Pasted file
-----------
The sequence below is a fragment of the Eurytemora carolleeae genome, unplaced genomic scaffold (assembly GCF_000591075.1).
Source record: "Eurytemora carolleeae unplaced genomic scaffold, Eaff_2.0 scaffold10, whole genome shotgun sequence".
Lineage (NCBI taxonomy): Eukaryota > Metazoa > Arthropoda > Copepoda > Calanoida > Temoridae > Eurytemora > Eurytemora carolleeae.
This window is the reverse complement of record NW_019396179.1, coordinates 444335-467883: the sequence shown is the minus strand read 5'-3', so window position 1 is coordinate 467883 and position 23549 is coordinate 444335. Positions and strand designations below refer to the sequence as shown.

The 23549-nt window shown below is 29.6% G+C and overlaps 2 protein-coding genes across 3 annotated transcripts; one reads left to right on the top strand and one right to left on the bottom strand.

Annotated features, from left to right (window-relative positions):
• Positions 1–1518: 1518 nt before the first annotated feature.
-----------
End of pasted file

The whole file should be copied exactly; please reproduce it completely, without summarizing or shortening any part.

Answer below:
The sequence below is a fragment of the Eurytemora carolleeae genome, unplaced genomic scaffold (assembly GCF_000591075.1).
Source record: "Eurytemora carolleeae unplaced genomic scaffold, Eaff_2.0 scaffold10, whole genome shotgun sequence".
Lineage (NCBI taxonomy): Eukaryota > Metazoa > Arthropoda > Copepoda > Calanoida > Temoridae > Eurytemora > Eurytemora carolleeae.
This window is the reverse complement of record NW_019396179.1, coordinates 444335-467883: the sequence shown is the minus strand read 5'-3', so window position 1 is coordinate 467883 and position 23549 is coordinate 444335. Positions and strand designations below refer to the sequence as shown.

The 23549-nt window shown below is 29.6% G+C and overlaps 2 protein-coding genes across 3 annotated transcripts; one reads left to right on the top strand and one right to left on the bottom strand.

Annotated features, from left to right (window-relative positions):
• Positions 1–1518: 1518 nt before the first annotated feature.